Kali Prescott, CSU Monterey Bay

Kali Prescott kneeling and testing agriculture in a field

Kali recently graduated with a bachelor’s degree in biology, where her studies were focused in ecology, evolutionary and organismal biology. Kali is quite interested in extremophiles, defined as organisms that live in environments where few other organisms can survive. Kali was accepted into the graduate program in cellular and molecular microbiology at the University of Illinois where she will continue to pursue her interest in extremophile biology.

As an undergraduate student, Kali was selected to participate in the Undergraduate Research Opportunities Center (UROC) Scholars Program at Monterey Bay. The program provides students with intensive research experiences and helps prepare them for graduate school. The UROC scholar program matches students with professors to help the student get research experience and to participate in activities designed to increase their competitiveness for graduate school. Shortly after becoming a UROC Scholar, Kali enrolled in a course with Dr. Arlene Haffa, an assistant professor in the School of Natural Sciences at CSU Monterey Bay. Under Dr. Haffa, Kali was given the freedom to develop her ARI-funded project to include her interests and to participate in designing the experiments. As part of her project, Kali measured concentrations of greenhouse gases from pore water collected across the soil horizon, including from soils and ecosystems potentially affected by agricultural runoff.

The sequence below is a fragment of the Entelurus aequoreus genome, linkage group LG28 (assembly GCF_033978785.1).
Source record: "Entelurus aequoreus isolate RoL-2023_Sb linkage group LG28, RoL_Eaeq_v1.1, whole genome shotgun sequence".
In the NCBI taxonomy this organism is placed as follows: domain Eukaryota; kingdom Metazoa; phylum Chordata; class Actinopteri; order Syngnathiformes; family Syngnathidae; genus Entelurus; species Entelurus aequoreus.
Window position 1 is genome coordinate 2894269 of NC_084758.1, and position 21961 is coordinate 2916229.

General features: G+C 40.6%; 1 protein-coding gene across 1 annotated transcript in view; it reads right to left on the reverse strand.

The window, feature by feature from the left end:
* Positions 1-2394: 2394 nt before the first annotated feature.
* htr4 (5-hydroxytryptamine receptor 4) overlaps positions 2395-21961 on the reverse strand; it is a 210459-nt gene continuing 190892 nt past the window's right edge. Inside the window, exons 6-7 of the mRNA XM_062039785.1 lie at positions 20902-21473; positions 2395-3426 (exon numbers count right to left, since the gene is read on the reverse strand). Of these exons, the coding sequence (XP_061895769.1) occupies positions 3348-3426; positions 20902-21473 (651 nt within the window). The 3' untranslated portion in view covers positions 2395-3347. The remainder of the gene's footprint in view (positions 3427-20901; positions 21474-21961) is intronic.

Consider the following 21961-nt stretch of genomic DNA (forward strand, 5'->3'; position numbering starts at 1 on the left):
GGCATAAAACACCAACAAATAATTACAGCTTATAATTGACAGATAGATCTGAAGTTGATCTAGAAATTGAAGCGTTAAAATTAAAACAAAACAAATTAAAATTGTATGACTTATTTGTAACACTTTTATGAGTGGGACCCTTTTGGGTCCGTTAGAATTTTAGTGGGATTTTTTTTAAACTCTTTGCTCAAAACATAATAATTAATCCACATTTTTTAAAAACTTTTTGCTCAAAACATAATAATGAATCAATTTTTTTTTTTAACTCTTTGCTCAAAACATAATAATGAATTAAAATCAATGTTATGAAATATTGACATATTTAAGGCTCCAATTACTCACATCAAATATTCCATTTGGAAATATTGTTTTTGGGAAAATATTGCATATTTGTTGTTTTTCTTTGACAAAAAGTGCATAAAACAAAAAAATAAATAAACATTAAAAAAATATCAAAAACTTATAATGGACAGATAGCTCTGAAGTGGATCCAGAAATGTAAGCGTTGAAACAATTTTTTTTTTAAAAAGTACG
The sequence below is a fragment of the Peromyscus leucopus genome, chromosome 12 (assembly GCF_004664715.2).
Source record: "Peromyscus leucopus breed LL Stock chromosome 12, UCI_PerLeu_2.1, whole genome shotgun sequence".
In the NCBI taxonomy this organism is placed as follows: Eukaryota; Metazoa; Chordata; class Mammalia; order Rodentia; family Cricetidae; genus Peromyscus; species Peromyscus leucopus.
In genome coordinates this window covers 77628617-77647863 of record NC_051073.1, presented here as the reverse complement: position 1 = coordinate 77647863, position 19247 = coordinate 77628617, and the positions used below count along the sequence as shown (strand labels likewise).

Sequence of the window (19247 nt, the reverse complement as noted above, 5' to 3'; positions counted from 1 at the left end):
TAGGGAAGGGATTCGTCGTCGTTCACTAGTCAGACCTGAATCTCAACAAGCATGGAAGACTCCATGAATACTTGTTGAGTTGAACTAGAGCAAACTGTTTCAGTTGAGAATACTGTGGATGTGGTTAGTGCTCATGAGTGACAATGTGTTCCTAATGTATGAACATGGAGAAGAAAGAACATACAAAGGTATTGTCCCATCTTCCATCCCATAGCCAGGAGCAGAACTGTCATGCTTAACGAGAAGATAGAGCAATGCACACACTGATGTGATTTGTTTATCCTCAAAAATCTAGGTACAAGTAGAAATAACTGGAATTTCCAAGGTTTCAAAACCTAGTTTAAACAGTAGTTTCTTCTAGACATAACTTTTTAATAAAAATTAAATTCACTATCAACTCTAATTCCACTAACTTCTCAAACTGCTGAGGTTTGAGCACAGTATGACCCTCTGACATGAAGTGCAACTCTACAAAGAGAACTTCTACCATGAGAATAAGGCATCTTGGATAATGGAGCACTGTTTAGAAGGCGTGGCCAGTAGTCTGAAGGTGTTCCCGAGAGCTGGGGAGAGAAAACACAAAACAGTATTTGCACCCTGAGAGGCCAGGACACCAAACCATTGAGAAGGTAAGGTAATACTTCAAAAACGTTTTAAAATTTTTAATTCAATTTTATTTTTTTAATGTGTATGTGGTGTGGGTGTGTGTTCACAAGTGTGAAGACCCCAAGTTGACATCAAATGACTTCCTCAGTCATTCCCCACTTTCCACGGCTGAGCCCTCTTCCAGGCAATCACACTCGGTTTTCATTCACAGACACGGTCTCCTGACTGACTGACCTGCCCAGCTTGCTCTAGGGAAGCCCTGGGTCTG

One of the most rewarding experiences for Kali was learning that you don’t have to have a research background or certain lab skills to start a project. In fact, most students start with minimal research skills but are eager to learn. Kali said that you just have to learn things along the way to solve problems confronting your research. For instance, Kali’s project required obtaining redox potentials by measuring voltage generated from soil using instruments they made in the lab. As a biologist, her exposure to electrical engineering was minimal, yet during the course of her research she learned enough electrical engineering basics to make sure the instruments worked and how to fix them when they did not work. Kali also stated it was extremely difficult to balance the time requirements of large-scale lab and field experiments while keeping good grades. Kali said she was surprised about the substantial time commitment required to obtain the in-depth data needed to evaluate hypotheses.